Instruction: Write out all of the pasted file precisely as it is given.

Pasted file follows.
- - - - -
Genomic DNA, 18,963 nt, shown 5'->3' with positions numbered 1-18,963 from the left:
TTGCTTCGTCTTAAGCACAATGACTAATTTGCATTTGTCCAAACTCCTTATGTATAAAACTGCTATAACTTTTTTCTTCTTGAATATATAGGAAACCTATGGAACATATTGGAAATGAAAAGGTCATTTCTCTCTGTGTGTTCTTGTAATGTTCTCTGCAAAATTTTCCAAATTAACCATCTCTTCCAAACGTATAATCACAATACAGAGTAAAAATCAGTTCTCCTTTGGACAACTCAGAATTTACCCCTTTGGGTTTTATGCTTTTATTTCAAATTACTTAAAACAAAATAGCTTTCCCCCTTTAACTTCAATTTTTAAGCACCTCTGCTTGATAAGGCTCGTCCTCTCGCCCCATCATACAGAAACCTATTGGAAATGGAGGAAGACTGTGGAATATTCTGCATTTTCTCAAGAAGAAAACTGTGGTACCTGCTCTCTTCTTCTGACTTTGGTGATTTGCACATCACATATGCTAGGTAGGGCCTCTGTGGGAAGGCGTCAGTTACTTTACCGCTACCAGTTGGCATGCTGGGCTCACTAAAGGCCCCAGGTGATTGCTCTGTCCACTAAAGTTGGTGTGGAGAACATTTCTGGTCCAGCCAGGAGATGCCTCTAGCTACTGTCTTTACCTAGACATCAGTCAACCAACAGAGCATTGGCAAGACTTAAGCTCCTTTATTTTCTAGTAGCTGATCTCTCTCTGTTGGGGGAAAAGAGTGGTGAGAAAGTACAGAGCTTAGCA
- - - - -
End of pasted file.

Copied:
Genomic DNA, 18,963 nt, shown 5'->3' with positions numbered 1-18,963 from the left:
TTGCTTCGTCTTAAGCACAATGACTAATTTGCATTTGTCCAAACTCCTTATGTATAAAACTGCTATAACTTTTTTCTTCTTGAATATATAGGAAACCTATGGAACATATTGGAAATGAAAAGGTCATTTCTCTCTGTGTGTTCTTGTAATGTTCTCTGCAAAATTTTCCAAATTAACCATCTCTTCCAAACGTATAATCACAATACAGAGTAAAAATCAGTTCTCCTTTGGACAACTCAGAATTTACCCCTTTGGGTTTTATGCTTTTATTTCAAATTACTTAAAACAAAATAGCTTTCCCCCTTTAACTTCAATTTTTAAGCACCTCTGCTTGATAAGGCTCGTCCTCTCGCCCCATCATACAGAAACCTATTGGAAATGGAGGAAGACTGTGGAATATTCTGCATTTTCTCAAGAAGAAAACTGTGGTACCTGCTCTCTTCTTCTGACTTTGGTGATTTGCACATCACATATGCTAGGTAGGGCCTCTGTGGGAAGGCGTCAGTTACTTTACCGCTACCAGTTGGCATGCTGGGCTCACTAAAGGCCCCAGGTGATTGCTCTGTCCACTAAAGTTGGTGTGGAGAACATTTCTGGTCCAGCCAGGAGATGCCTCTAGCTACTGTCTTTACCTAGACATCAGTCAACCAACAGAGCATTGGCAAGACTTAAGCTCCTTTATTTTCTAGTAGCTGATCTCTCTCTGTTGGGGGAAAAGAGTGGTGAGAAAGTACAGAGCTTAGCA